The ghostly barefoot woman of Stow Lake in Golden Gate Park, San Francisco; the male phantom of San Diego's luxurious US Grant Hotel; Tahoe Tessie, Lake Tahoe's answer to Lake Champlain's Champ and to Nessie, the Loch Ness Monster; the spectral woman who still supervises the Phoenix Inn oriental restaurant in Alhambra; the bigfoot or sasquatch of the northern forests; the phantom policeman of Golden Gate Park, San Francisco, who hands out real but not legal speeding tickets; the spectral white deer of San Diego's Presidio Park; and the ghost of Claudia in the Mansions Hotel, San Francisco, are more weird folklore associated with California.
The spirits of Kate Morgan, a little boy and girl, the mistress of a millionaire, a Victorian lady who likes to dance and a former caretaker in San Diego's famous Hotel Del Coronado (used in the movie Some Like it Hot and remarkable for its Victorian wooden architecture); the many hauntings of the Queen Mary in Long Beach, which include a Lady in White in the reception area, children playing in the swimming pool, a man killed in the engine room and the mystery of room B340; the reputedly haunted Renaissance Los Angeles Airport hotel, part of the Marriott chain; the wraiths of Camp Comfort County Park, which include a phantom horsewoman, a charred man, a headless man riding a motor bike, a bloody bride and a demonic hound that watches over the tomb of a vampire; the spirits of Sacramento City Cemetery, including a little girl and a pit bull terrier; the Mennonite Lady in White of Adelaida Cemetery, who on Friday nights puts flowers on the grave of a child; the little phantom girl who knocks on the door of Room 42 and the spectral madame of Room 33 who are among the ghosts of the San Remo Hotel, San Francisco; the blue, brain-like ETs of Palos Verdes; and San Diego's haunted Horton Grand Hotel, are yet more strange folktales of California.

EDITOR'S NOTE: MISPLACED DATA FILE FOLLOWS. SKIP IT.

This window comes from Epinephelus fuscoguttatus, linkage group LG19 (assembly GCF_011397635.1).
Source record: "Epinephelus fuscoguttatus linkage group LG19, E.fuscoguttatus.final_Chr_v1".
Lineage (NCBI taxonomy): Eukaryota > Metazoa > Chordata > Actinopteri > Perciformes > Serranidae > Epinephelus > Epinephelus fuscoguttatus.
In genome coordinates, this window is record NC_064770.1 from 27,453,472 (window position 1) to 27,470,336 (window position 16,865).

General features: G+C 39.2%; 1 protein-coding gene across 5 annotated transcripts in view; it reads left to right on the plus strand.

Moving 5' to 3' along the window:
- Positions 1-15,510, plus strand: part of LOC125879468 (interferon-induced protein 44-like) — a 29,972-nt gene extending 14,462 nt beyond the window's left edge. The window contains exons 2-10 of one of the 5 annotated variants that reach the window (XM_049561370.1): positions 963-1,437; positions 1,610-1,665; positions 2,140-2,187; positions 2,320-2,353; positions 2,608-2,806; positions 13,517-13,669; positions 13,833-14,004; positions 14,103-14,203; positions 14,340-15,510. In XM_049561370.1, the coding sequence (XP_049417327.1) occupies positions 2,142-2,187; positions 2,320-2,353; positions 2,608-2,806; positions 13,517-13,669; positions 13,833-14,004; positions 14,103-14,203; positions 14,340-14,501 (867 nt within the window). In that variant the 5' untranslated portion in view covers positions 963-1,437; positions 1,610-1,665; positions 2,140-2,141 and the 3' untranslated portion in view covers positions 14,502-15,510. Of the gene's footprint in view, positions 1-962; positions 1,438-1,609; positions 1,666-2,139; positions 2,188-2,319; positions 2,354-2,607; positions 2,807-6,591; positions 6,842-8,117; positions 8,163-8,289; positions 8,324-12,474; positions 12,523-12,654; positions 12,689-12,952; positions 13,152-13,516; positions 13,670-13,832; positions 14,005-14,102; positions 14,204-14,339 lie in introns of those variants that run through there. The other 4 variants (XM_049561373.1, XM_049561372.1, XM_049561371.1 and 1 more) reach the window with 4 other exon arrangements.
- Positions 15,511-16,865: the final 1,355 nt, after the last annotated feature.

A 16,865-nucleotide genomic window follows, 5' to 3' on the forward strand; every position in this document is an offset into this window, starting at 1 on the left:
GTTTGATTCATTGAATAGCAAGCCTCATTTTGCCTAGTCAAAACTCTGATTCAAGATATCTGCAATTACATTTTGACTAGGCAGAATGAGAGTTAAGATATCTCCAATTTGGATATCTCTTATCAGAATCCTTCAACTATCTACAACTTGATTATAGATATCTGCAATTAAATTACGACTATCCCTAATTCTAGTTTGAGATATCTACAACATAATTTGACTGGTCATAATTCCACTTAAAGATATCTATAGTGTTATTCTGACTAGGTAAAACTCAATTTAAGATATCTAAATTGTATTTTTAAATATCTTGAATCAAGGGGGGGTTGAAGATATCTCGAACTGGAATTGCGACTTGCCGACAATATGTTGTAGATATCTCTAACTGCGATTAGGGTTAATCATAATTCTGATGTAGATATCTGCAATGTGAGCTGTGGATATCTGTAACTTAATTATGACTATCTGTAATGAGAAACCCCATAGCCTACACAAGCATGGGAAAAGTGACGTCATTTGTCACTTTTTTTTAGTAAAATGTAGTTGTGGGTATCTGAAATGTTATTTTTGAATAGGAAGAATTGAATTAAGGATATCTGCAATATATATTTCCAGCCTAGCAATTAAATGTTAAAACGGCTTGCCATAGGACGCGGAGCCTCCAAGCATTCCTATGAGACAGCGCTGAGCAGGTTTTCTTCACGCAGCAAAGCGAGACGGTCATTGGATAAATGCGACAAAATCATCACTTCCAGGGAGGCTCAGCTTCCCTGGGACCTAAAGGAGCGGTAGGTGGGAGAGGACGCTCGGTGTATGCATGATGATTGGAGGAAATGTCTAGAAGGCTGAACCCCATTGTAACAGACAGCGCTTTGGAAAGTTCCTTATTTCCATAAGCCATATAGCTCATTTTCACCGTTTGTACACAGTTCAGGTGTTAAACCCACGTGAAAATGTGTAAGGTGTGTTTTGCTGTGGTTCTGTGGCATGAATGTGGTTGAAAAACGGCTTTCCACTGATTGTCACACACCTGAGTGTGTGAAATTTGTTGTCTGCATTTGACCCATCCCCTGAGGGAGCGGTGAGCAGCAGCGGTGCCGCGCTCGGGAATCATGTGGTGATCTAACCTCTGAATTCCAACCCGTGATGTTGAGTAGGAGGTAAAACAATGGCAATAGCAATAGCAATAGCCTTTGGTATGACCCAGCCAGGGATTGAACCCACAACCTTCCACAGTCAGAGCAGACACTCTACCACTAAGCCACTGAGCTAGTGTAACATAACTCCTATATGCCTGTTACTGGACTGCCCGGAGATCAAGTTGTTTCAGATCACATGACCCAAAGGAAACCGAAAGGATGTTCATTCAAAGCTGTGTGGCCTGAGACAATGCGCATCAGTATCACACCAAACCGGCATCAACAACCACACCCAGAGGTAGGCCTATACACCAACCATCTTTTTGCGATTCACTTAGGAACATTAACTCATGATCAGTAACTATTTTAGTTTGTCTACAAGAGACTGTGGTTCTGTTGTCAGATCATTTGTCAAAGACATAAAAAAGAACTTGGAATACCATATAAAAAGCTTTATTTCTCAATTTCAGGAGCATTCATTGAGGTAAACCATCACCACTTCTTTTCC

Camelopard travel advice may be useful all over the world but you have chosen a page related to the USA. Be as familiar with famous places as you might like to be with famous people. Santa Fe, Minneapolis, Kansas City, Sacramento, Washington DC, Seattle, Phoenix, Lake Tahoe, Salt Lake City, Detroit, Fairbanks, Anchorage, Miami, San Francisco, St Louis, Las Vegas, Atlantic City, Philadelphia, Honolulu, Indianapolis, Savannah, Chicago, New York, Houston, Dallas, Atlanta, Boston, Fort Lauderdale, Corpus Christi, Skagway, Los Angeles, Juneau, New Orleans, Sitka, San Diego and Albuquerque. If you have seen those cities, you have at least seen the most famous ones in the USA. Visiting all fifty states is something that even most Americans cannot manage but it is possible to visit those cities, as well as other iconic destinations such as The California coastline, Yosemite National Park, Route 66, the Disney resorts, Mount Rainier National Park, the wild west town of Tombstone, the Florida Keys, Niagara Falls, the Okefenokee Swamp, Native American nations such as the Navajo and the Hopi, Marvellous scenery and sea life in Kenai Fjords National Park, the beach at Waikiki in Hawaii, the Appalachians, rodeos, Glacier Bay National Park, Yellowstone National Park, the plantations and bayous of the Mississippi Delta, Mount Rushmore, Bryce Canyon, the Ozarks, the Arctic wilderness of Alaska, Hawaiian volcanoes such as Mauna Loa, the Adirondacks, Mount McKinley and fabulous wildlife in Denali National Park, the Grand Canyon and the Everglades. Casually mentioning places that you have visited can be as impressive as mentioning the names of celebrities that you have met. Travel safely and happily.